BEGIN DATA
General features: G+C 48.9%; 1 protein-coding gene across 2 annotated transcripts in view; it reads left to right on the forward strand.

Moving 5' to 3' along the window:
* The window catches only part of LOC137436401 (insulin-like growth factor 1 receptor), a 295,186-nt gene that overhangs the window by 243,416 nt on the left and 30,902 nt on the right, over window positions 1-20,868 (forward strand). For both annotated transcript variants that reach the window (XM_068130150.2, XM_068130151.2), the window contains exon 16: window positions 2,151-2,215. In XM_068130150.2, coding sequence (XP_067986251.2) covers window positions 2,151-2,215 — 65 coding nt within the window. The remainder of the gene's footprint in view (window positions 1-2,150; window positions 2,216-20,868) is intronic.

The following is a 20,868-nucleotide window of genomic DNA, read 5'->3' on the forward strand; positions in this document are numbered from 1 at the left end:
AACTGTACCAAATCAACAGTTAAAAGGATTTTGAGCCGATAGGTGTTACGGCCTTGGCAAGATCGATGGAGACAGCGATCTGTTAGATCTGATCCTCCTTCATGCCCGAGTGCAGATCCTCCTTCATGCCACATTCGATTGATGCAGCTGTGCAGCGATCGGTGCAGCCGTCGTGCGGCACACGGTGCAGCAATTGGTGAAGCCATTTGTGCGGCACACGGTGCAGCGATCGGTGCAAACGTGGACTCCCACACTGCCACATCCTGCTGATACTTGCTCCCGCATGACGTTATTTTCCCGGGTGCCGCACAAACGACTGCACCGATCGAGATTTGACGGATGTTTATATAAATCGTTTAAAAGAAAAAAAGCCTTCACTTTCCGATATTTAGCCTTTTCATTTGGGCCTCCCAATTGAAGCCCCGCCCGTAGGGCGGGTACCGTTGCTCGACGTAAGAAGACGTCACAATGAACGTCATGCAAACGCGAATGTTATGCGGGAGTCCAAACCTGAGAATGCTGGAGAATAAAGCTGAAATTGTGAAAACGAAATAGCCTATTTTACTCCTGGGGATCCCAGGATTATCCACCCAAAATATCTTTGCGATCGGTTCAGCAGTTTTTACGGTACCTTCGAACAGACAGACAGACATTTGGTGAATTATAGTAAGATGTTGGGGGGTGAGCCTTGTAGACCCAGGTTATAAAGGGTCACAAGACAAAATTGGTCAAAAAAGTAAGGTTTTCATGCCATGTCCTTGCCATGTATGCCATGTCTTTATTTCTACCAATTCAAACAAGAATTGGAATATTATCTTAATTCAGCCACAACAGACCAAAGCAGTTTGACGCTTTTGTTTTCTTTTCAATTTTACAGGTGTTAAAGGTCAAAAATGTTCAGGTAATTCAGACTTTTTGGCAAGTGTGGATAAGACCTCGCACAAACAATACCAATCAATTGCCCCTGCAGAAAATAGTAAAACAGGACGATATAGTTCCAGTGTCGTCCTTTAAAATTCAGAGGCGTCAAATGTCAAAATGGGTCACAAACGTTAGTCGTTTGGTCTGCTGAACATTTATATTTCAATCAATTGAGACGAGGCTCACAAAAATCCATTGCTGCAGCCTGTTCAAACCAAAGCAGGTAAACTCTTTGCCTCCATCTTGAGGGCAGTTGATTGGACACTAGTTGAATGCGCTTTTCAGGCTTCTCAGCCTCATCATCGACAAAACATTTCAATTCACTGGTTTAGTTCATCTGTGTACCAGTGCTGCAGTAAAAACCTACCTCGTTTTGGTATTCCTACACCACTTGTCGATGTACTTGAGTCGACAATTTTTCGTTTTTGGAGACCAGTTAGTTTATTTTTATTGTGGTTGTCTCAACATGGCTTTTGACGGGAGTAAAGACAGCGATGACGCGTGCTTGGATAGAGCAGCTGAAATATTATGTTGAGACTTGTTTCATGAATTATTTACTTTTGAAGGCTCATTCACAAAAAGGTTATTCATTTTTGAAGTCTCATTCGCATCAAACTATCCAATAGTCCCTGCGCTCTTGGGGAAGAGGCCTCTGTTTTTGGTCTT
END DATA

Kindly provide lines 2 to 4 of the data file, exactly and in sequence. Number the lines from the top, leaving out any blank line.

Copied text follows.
Moving 5' to 3' along the window:
* The window catches only part of LOC137436401 (insulin-like growth factor 1 receptor), a 295,186-nt gene that overhangs the window by 243,416 nt on the left and 30,902 nt on the right, over window positions 1-20,868 (forward strand). For both annotated transcript variants that reach the window (XM_068130150.2, XM_068130151.2), the window contains exon 16: window positions 2,151-2,215. In XM_068130150.2, coding sequence (XP_067986251.2) covers window positions 2,151-2,215 — 65 coding nt within the window. The remainder of the gene's footprint in view (window positions 1-2,150; window positions 2,216-20,868) is intronic.

The following is a 20,868-nucleotide window of genomic DNA, read 5'->3' on the forward strand; positions in this document are numbered from 1 at the left end: